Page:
Juvenile Detention

Juvenile detention is a crucial early phase in the juvenile justice process, the point at which the courts decide whether to confine a young person pending their court hearing or while awaiting placement into a correctional or treatment facility rather than allowing the young person to remain at home or perhaps in an alternative supervision program. Every year, an estimated 195,000 young people are admitted to detention facilities nationwide, and approximately 15,600 are held in detention on any given night.

Placement into a locked detention center pending court significantly increases the odds that youth will be found delinquent and committed to corrections facilities and can seriously damage their prospects for future success.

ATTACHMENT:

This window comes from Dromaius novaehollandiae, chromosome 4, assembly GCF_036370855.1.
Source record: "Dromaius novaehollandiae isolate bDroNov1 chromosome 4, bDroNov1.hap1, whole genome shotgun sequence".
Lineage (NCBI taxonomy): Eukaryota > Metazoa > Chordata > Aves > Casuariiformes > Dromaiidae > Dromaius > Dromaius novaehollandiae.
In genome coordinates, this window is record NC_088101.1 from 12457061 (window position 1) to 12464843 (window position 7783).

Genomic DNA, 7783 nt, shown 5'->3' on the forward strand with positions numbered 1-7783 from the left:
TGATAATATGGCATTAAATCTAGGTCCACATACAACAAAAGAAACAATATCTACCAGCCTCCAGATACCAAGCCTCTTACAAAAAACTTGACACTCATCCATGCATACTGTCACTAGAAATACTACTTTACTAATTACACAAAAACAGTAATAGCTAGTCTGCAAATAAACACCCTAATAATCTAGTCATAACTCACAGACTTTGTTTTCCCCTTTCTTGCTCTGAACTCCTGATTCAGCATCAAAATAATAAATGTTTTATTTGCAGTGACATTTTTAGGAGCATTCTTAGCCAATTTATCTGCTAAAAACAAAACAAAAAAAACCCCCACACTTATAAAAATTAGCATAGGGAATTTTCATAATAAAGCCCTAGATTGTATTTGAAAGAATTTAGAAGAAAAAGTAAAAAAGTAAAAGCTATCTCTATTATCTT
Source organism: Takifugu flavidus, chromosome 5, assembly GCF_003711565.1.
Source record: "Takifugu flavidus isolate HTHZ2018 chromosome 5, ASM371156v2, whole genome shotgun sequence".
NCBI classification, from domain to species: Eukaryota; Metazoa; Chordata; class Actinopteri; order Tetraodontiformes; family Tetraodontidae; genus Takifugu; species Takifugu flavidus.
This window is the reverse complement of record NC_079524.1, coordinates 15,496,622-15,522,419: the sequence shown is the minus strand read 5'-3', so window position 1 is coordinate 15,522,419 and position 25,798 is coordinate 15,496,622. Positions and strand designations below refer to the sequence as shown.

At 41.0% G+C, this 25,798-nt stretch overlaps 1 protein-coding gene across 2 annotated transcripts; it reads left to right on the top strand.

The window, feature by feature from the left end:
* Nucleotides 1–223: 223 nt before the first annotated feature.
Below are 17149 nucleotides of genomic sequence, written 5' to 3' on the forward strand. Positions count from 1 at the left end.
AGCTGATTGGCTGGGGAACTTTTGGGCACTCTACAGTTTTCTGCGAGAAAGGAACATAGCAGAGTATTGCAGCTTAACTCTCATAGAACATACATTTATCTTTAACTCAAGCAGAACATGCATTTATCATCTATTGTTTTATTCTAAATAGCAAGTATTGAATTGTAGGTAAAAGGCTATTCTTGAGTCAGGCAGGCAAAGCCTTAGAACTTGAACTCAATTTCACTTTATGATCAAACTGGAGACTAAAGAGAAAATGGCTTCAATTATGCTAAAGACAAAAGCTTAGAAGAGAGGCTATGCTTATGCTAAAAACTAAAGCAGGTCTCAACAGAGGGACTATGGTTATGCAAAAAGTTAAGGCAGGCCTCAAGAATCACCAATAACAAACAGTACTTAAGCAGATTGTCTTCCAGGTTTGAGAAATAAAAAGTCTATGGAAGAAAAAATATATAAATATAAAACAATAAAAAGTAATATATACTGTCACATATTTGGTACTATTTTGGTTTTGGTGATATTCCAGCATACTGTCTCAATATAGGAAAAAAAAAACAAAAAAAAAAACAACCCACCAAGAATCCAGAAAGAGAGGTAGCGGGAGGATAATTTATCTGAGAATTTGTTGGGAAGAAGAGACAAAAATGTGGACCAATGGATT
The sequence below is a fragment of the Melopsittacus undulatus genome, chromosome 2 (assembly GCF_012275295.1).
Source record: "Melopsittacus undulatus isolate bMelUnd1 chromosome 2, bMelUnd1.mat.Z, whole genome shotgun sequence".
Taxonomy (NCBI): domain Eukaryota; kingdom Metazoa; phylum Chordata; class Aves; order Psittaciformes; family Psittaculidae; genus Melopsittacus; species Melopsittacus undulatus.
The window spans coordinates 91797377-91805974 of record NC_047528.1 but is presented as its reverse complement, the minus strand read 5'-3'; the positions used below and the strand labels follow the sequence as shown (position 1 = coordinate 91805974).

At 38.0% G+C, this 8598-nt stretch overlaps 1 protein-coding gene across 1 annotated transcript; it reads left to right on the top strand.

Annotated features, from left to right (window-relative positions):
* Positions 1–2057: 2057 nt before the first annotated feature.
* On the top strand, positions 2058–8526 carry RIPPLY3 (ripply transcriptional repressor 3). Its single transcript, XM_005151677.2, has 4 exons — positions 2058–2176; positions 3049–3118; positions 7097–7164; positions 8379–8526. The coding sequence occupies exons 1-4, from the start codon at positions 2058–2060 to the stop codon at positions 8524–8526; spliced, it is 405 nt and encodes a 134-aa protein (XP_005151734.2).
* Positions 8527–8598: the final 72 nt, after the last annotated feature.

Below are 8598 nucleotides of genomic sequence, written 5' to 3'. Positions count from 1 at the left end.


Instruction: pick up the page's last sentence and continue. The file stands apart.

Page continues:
Yet many detained youth pose little or no threat to public safety.


Juvenile Detention Explained

How many children are in detention centers in the United States? What is the long-term impact of juvenile detention? This resource from the Casey Foundation has the answers.

November 13, 2020

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Kids Deserve Better: Why Juvenile Detention Reform Matters

Detention is a pivotal decision point in the juvenile justice process. Even a short turn in confinement can have an outsized influence on court outcomes, and it can also mean profound and potentially lifelong negative consequences for the young people involved, according to research.

December 5, 2018

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